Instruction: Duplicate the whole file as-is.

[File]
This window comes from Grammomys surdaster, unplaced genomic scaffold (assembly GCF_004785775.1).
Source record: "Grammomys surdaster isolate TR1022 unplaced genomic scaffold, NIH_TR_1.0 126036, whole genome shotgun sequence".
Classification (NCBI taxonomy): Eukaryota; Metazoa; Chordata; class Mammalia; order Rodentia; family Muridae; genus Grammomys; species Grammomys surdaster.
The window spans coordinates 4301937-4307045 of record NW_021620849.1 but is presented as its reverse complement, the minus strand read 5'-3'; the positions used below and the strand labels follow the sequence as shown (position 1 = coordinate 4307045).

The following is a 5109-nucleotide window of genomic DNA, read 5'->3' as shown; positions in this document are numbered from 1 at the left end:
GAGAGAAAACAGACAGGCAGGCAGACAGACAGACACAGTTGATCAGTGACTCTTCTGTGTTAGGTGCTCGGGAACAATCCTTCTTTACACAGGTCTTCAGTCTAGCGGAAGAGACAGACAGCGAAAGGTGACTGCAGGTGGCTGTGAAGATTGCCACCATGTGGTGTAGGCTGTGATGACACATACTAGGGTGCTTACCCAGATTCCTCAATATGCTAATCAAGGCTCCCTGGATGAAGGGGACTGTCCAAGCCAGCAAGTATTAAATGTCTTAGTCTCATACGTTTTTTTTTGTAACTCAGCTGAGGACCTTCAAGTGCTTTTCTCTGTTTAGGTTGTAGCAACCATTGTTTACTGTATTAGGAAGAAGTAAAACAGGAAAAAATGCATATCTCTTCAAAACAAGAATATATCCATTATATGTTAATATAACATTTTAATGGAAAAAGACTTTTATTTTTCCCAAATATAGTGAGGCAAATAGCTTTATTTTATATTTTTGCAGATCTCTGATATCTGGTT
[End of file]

This window comes from Grammomys surdaster, unplaced genomic scaffold (assembly GCF_004785775.1).
Source record: "Grammomys surdaster isolate TR1022 unplaced genomic scaffold, NIH_TR_1.0 126036, whole genome shotgun sequence".
Classification (NCBI taxonomy): Eukaryota; Metazoa; Chordata; class Mammalia; order Rodentia; family Muridae; genus Grammomys; species Grammomys surdaster.
The window spans coordinates 4301937-4307045 of record NW_021620849.1 but is presented as its reverse complement, the minus strand read 5'-3'; the positions used below and the strand labels follow the sequence as shown (position 1 = coordinate 4307045).

The following is a 5109-nucleotide window of genomic DNA, read 5'->3' as shown; positions in this document are numbered from 1 at the left end:
GAGAGAAAACAGACAGGCAGGCAGACAGACAGACACAGTTGATCAGTGACTCTTCTGTGTTAGGTGCTCGGGAACAATCCTTCTTTACACAGGTCTTCAGTCTAGCGGAAGAGACAGACAGCGAAAGGTGACTGCAGGTGGCTGTGAAGATTGCCACCATGTGGTGTAGGCTGTGATGACACATACTAGGGTGCTTACCCAGATTCCTCAATATGCTAATCAAGGCTCCCTGGATGAAGGGGACTGTCCAAGCCAGCAAGTATTAAATGTCTTAGTCTCATACGTTTTTTTTTGTAACTCAGCTGAGGACCTTCAAGTGCTTTTCTCTGTTTAGGTTGTAGCAACCATTGTTTACTGTATTAGGAAGAAGTAAAACAGGAAAAAATGCATATCTCTTCAAAACAAGAATATATCCATTATATGTTAATATAACATTTTAATGGAAAAAGACTTTTATTTTTCCCAAATATAGTGAGGCAAATAGCTTTATTTTATATTTTTGCAGATCTCTGATATCTGGTT